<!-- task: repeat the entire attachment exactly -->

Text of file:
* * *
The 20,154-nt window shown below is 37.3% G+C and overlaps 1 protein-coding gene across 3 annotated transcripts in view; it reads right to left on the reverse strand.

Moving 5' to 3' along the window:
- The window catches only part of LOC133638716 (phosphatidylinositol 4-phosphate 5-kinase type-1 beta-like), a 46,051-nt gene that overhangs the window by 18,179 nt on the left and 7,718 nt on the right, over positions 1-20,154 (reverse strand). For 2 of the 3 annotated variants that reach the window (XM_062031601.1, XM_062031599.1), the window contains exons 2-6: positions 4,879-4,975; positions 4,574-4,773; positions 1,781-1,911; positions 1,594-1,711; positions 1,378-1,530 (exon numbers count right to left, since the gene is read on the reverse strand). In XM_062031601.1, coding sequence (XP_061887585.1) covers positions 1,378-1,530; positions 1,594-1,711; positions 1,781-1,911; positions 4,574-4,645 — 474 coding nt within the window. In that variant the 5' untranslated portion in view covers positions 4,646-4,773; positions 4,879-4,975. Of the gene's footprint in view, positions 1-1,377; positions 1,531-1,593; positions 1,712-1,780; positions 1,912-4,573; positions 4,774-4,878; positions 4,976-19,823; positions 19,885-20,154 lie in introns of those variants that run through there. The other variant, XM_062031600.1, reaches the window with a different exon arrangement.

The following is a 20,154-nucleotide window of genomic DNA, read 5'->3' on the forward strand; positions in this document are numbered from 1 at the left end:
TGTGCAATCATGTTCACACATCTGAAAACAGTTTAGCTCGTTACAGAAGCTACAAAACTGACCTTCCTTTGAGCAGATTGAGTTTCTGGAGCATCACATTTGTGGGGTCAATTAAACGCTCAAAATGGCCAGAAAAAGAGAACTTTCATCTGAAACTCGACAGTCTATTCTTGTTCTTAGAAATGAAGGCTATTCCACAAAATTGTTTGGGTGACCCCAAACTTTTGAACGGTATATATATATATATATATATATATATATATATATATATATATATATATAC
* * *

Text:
The 20,154-nt window shown below is 37.3% G+C and overlaps 1 protein-coding gene across 3 annotated transcripts in view; it reads right to left on the reverse strand.

Moving 5' to 3' along the window:
- The window catches only part of LOC133638716 (phosphatidylinositol 4-phosphate 5-kinase type-1 beta-like), a 46,051-nt gene that overhangs the window by 18,179 nt on the left and 7,718 nt on the right, over positions 1-20,154 (reverse strand). For 2 of the 3 annotated variants that reach the window (XM_062031601.1, XM_062031599.1), the window contains exons 2-6: positions 4,879-4,975; positions 4,574-4,773; positions 1,781-1,911; positions 1,594-1,711; positions 1,378-1,530 (exon numbers count right to left, since the gene is read on the reverse strand). In XM_062031601.1, coding sequence (XP_061887585.1) covers positions 1,378-1,530; positions 1,594-1,711; positions 1,781-1,911; positions 4,574-4,645 — 474 coding nt within the window. In that variant the 5' untranslated portion in view covers positions 4,646-4,773; positions 4,879-4,975. Of the gene's footprint in view, positions 1-1,377; positions 1,531-1,593; positions 1,712-1,780; positions 1,912-4,573; positions 4,774-4,878; positions 4,976-19,823; positions 19,885-20,154 lie in introns of those variants that run through there. The other variant, XM_062031600.1, reaches the window with a different exon arrangement.

The following is a 20,154-nucleotide window of genomic DNA, read 5'->3' on the forward strand; positions in this document are numbered from 1 at the left end:
TGTGCAATCATGTTCACACATCTGAAAACAGTTTAGCTCGTTACAGAAGCTACAAAACTGACCTTCCTTTGAGCAGATTGAGTTTCTGGAGCATCACATTTGTGGGGTCAATTAAACGCTCAAAATGGCCAGAAAAAGAGAACTTTCATCTGAAACTCGACAGTCTATTCTTGTTCTTAGAAATGAAGGCTATTCCACAAAATTGTTTGGGTGACCCCAAACTTTTGAACGGTATATATATATATATATATATATATATATATATATATATATATATATATAC